NEW DELHI: The Centre has been treating Kerala floods as a ‘calamity of severe nature’ even before the situation took a more serious turn, with torrential rain inundating large parts of the state over the past week leading to urgent relief measures.
A confirmation of the status of the Kerala situation came in a communication sent by home ministry’s disaster management division to Rajya Sabha secretariat on August 16, stating that “keeping in view the intensity and magnitude of the floods/landslides of 2018 in Kerala, this is a calamity of a ‘severe nature’ for all practical purposes”.
The letter was written in response to a query from Rajya Sabha committee on MPLADS. It stated, “as per information received from the state government of Kerala, 247 human lives have been reported lost and 17,343 houses and huts have been reported damaged due to floods and landslides in the state during south-west monsoon 2018”.
Minister of state for home Kiren Rijiju told TOI that there was nothing technically that Centre “declares” a calamity as a ‘natural calamity of severe nature’. “But when the situation caused by a disaster becomes unprecedented and extremely difficult to handle in a normal rescue and relief operation, the Centre treats it as ‘a calamity of severe nature’. And in Kerala’s case, we have treated it as one. We have been with the people of Kerala from day one,” he said.
A home ministry official said the July 21 Kerala visit by a central high-level team comprising Rijiju and MoS K J Alphons and follow-up tour by an inter-ministerial team from August 7-12 to assess the losses and damage, were undertaken precisely because Kerala floods were treated as a “calamity of severe nature”.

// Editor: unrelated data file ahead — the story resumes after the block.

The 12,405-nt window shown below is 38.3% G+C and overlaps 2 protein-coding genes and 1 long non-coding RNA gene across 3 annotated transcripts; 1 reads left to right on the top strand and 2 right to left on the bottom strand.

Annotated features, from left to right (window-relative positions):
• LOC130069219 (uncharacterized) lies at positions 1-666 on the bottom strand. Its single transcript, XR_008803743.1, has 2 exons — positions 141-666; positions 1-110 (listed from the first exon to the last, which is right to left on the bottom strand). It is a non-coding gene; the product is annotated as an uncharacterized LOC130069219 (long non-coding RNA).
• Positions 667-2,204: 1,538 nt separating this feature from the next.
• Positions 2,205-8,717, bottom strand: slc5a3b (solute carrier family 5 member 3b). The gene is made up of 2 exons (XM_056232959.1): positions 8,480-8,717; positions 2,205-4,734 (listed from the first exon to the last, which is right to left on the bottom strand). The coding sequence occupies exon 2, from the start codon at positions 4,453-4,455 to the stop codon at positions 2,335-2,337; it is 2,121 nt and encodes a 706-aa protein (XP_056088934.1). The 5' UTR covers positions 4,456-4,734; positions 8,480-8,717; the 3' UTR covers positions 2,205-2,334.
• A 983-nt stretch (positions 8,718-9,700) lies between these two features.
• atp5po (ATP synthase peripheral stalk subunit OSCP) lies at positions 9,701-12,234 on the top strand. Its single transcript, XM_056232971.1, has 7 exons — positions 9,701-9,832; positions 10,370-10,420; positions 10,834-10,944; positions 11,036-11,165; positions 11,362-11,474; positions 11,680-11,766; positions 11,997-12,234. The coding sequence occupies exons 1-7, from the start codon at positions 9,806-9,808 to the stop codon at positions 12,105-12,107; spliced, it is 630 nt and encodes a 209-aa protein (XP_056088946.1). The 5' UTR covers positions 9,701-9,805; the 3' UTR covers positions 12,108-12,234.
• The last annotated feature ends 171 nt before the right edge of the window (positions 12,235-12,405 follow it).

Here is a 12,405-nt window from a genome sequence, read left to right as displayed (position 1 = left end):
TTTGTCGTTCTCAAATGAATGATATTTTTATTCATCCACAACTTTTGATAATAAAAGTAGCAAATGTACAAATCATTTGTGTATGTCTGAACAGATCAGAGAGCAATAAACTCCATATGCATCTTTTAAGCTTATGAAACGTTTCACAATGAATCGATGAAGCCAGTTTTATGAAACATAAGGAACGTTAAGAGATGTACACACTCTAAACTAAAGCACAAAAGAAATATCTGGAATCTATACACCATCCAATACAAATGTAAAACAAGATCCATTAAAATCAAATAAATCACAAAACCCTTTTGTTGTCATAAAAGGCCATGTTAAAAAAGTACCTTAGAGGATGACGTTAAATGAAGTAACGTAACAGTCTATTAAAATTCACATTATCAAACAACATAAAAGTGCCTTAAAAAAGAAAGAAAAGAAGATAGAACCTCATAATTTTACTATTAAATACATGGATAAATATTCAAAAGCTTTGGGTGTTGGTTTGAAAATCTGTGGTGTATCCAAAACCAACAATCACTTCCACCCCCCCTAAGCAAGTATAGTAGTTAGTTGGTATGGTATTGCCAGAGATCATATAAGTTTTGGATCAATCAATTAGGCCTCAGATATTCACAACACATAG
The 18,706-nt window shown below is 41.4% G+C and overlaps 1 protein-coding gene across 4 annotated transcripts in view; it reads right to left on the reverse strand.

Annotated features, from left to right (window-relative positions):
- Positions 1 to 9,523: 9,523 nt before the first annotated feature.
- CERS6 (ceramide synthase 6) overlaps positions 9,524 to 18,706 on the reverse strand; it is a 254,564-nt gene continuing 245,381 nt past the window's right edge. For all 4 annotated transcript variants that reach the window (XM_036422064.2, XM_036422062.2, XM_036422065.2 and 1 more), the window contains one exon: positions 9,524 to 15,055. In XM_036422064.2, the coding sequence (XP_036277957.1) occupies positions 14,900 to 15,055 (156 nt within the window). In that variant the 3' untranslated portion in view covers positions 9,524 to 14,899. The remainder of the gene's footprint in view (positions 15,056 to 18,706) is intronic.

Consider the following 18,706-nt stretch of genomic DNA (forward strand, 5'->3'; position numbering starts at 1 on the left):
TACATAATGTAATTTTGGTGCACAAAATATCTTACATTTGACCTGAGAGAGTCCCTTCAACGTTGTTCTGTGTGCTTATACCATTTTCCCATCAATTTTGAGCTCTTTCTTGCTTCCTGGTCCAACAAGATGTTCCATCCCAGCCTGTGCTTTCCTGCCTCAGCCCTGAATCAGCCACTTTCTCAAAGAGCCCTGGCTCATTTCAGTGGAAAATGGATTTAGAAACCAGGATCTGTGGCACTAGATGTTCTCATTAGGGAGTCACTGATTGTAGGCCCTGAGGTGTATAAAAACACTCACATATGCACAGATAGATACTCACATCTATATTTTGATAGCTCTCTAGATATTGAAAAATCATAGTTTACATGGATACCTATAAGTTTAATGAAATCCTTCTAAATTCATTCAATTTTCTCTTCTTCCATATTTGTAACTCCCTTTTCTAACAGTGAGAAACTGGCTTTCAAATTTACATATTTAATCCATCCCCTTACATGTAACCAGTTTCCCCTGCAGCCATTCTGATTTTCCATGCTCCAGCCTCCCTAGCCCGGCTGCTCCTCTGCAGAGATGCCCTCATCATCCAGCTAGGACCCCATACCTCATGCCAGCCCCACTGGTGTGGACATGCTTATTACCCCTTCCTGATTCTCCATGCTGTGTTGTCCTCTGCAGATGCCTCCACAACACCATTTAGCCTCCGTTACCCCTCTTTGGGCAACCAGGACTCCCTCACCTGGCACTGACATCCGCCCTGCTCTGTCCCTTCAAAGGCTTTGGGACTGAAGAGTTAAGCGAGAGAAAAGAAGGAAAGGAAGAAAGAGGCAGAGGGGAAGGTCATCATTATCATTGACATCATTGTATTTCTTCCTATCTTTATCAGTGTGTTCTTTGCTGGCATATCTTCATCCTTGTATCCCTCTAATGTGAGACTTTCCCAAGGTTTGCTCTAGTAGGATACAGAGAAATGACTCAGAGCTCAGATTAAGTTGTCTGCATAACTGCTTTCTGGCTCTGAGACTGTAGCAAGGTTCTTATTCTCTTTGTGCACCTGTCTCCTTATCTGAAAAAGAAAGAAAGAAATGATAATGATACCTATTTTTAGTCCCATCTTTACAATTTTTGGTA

In the past few days, the Centre has pressed all its resources including the Armed Forces and para-military forces like NDRF and equipment for rescue and relief. Central assistance up to Rs 600 crore has been announced so far. “This is in line with what is done to deal with ‘natural calamity of several nature’,” said a government functionary.
The Centre labelling the Kerala floods and landslides as a “calamity of severe nature” will enable a Member of Parliament to recommend works up to Rs 1 crore for the affected district.
As floodwaters receded in Kerala on Monday, the Centre shifted its focus to checking the outbreak of water-borne diseases. The health ministry on Monday airlifted 52 MT of emergency medicines, while a second batch of 20 MT medicines will reach later at night. Around 20MT of bleaching powder and 1 crore chlorine tablets will also be dispatched by Tuesday.
No outbreak of disease has been reported so far, said a government of India release issued after a meeting of the National Crisis Management Committee (NCMC) chaired by Cabinet secretary. A dozen medical teams have been put on stand-by.
The power ministry has moved equipment like electricity meters, coils, transformers etc. to restore the distribution network in the affected areas. Power generation has reached 2600 MW. The department of telecom has made operational 77,000 out of the state’s total 85,000 towers. Out of 1,407 telephone exchanges, all but 13 all are functional. DoT has operationalised a helpline with number ‘1948’ to help trace missing persons.